This weekend, we hauled the brewing equipment out and made beer.

Before moving to California, brewing was a monthly (minimum) exercise with a very dear friend. I have wonderful memories of sitting on the porch, in all weather (even in the snow), with our cauldron of malty goodness bubbling away while talking about, well, everything. I've not found a new brew-buddy out here; and Chris and I brew together (he's good for the heavy lifting), but I still miss Andy on brew day.

Anyway, yesterday's beer was dead simple.

Grain Bill:

7# 2-row klages malt
1# malted wheat
1# Vienna malt

Strike with ~13qts of water at 165F, aiming for a mash temperature of 150F. We used about 12 quarts and hit 152F. Perfect. Skipped the protein rest 'cause it was all in the Gott cooler and I just couldn't be bothered.

Let rest until conversion is complete. We went hiking for an hour. :-)

Add about 3gal of sparge water at 180F to get the mash up to 170F. Sparge until liquor is at 1.008. We netted out about 6.5 gallons.

Add 1 oz Hallertau (~4.8AAU) at 0 mins, 1/2 oz Saaz and 1/4 oz Fuggles at 30 mins, another 1/4 oz Fuggles at 40 mins, another 1/4 oz Saaz plus 2T rehydrated Irish Moss at 55 mins.

After 60 mins, chill to ~80F and siphon into a 7g carboy. Add White Labs Kolsch yeast, slap on the air lock and Bob's yer Uncle.

Original Gravity: 1.050
Original Volume: ~6gal

Not bad at all. BTW, it's already delicious.

I'll take two.

Must. Make. This.

I'm going to go sit in the corner and be very, very good. Hopefully this will show up.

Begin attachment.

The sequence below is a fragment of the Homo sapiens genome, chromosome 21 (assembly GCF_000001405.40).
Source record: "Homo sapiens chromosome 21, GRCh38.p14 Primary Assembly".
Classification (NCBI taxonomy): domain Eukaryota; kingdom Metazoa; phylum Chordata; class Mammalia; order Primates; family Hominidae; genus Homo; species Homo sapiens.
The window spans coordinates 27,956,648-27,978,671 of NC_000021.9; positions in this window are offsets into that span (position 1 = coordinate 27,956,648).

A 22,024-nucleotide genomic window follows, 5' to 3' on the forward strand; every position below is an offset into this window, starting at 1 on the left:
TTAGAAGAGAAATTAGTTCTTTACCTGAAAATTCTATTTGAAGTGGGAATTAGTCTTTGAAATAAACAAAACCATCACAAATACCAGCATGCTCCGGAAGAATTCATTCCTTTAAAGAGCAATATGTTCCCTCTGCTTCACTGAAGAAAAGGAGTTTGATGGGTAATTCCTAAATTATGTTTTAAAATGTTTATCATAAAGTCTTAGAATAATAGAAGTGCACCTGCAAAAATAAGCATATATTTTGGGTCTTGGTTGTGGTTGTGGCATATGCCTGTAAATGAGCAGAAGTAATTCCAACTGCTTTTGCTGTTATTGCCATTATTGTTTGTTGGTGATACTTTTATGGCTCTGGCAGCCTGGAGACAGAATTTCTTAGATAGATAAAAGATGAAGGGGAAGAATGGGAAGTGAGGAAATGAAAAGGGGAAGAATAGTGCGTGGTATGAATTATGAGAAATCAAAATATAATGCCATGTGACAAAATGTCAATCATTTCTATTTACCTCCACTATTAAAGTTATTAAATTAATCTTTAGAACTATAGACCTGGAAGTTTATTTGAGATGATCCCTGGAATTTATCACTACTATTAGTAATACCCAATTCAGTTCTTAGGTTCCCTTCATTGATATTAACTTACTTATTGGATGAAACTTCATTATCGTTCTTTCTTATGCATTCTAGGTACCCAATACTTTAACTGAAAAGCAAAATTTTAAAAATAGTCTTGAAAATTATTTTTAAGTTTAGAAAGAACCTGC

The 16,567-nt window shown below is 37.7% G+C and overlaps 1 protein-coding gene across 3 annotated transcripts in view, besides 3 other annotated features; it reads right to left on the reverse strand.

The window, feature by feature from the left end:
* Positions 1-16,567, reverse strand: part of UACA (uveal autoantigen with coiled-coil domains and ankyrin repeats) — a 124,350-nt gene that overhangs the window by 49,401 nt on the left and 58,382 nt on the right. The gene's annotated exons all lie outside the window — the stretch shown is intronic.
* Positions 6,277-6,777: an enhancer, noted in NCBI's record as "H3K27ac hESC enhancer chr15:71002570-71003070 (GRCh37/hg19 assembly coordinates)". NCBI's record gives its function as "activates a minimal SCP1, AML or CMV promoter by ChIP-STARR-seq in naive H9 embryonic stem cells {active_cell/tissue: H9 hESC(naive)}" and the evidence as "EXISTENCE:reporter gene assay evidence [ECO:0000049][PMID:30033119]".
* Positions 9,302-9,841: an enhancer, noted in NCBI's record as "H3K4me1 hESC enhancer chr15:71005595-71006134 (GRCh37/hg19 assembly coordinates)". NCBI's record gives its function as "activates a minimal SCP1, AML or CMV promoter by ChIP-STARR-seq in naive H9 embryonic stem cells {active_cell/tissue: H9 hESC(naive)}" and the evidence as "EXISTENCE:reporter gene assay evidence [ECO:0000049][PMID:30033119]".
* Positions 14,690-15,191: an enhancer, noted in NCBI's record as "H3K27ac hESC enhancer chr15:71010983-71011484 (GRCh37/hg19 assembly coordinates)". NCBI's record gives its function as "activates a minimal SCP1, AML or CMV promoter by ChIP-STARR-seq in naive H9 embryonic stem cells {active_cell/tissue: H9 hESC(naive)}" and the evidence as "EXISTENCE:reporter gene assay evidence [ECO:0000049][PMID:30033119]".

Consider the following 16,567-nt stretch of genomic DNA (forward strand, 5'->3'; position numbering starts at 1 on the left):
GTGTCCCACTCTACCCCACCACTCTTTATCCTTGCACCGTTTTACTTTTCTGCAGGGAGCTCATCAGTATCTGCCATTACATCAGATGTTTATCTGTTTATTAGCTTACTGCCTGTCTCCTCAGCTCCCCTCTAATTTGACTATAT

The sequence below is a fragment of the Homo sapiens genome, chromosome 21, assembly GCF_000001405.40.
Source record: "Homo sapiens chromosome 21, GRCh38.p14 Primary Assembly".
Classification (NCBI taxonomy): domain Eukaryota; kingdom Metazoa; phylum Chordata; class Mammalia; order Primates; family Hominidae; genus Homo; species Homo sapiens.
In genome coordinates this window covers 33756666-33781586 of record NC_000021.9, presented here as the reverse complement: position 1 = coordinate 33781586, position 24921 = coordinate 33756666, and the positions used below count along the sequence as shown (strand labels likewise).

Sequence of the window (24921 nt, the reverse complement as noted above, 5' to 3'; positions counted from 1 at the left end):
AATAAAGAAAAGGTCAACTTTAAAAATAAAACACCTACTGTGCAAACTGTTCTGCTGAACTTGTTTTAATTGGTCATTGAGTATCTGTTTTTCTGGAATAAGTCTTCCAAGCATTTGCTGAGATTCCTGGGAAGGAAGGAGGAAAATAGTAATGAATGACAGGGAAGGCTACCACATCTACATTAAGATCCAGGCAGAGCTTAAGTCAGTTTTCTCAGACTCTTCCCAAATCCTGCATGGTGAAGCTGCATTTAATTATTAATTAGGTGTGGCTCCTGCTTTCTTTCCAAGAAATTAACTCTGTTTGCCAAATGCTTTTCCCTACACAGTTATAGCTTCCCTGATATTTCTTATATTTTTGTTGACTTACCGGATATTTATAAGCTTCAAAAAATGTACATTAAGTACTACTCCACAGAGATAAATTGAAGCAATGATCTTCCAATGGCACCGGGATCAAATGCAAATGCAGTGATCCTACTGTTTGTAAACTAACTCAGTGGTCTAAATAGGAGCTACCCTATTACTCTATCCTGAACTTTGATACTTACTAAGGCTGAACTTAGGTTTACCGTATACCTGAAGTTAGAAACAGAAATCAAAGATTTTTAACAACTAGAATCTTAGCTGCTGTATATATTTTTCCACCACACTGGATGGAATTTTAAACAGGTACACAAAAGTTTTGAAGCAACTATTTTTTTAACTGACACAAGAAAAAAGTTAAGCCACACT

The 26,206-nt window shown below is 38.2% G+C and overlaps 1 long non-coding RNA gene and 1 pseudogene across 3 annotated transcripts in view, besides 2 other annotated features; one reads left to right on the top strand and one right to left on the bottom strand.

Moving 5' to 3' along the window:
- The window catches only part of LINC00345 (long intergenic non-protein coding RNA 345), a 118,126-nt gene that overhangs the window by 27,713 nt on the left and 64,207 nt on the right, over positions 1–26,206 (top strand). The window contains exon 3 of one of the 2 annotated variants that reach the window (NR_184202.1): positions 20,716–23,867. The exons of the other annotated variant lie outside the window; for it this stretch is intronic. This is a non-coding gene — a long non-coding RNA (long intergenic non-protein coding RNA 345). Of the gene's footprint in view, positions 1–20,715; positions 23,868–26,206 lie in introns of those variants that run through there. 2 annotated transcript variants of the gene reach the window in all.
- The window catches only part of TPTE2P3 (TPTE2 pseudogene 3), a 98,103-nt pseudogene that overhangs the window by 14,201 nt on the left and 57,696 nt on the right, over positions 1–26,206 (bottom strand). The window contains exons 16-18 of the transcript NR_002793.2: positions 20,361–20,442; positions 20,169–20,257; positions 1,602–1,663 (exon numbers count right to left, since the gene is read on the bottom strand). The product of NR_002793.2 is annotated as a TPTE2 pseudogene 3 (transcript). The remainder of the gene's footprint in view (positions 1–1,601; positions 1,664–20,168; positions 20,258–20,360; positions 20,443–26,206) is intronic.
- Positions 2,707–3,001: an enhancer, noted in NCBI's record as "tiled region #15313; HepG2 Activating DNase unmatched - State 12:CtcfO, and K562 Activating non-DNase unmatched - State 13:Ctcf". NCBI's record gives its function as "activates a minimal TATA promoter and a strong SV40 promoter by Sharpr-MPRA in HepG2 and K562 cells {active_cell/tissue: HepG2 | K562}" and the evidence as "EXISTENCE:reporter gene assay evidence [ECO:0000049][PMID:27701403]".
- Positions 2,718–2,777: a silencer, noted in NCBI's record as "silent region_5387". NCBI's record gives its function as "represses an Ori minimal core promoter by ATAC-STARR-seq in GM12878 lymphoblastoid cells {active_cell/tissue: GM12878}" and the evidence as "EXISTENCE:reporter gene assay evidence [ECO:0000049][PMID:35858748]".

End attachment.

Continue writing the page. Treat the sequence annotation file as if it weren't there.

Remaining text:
Little things

For me, the little things in life are important. I tend to get so busy that I don't always do the "normal stuff" like cleaning, vacuuming or folding the laundry. And, in life's silly ways, neglecting the "normal stuff" can lead to neglecting the big stuff.

Suffice to say that last year was not my finest. I'd say it was a continuation of quite a few years of not paying enough attention to the world around me and really losing track of what was important. I came within an inch of being single again - after nearly 20 years together - and boy was that horrible.

Where am I going with this? Well, in "happier days", Chris was pretty good at letting me know he was thinking about me by sending me flowers. It didn't happen regularly - but he always managed to figure out when I was feeling sad, or missing him, or just totally overwhelmed by life. A lovely bouquet would show up at work, on the table at home - and even once in China! There is nothing, absolutely nothing, that touches me so.

Anyway, when we were having "trouble", I actually noticed that the flowers didn't happen anymore. We'd argue. We'd pick on each other. I'd cry. While I didn't "expect" them per se, I did notice that he didn't seem to think about it anymore.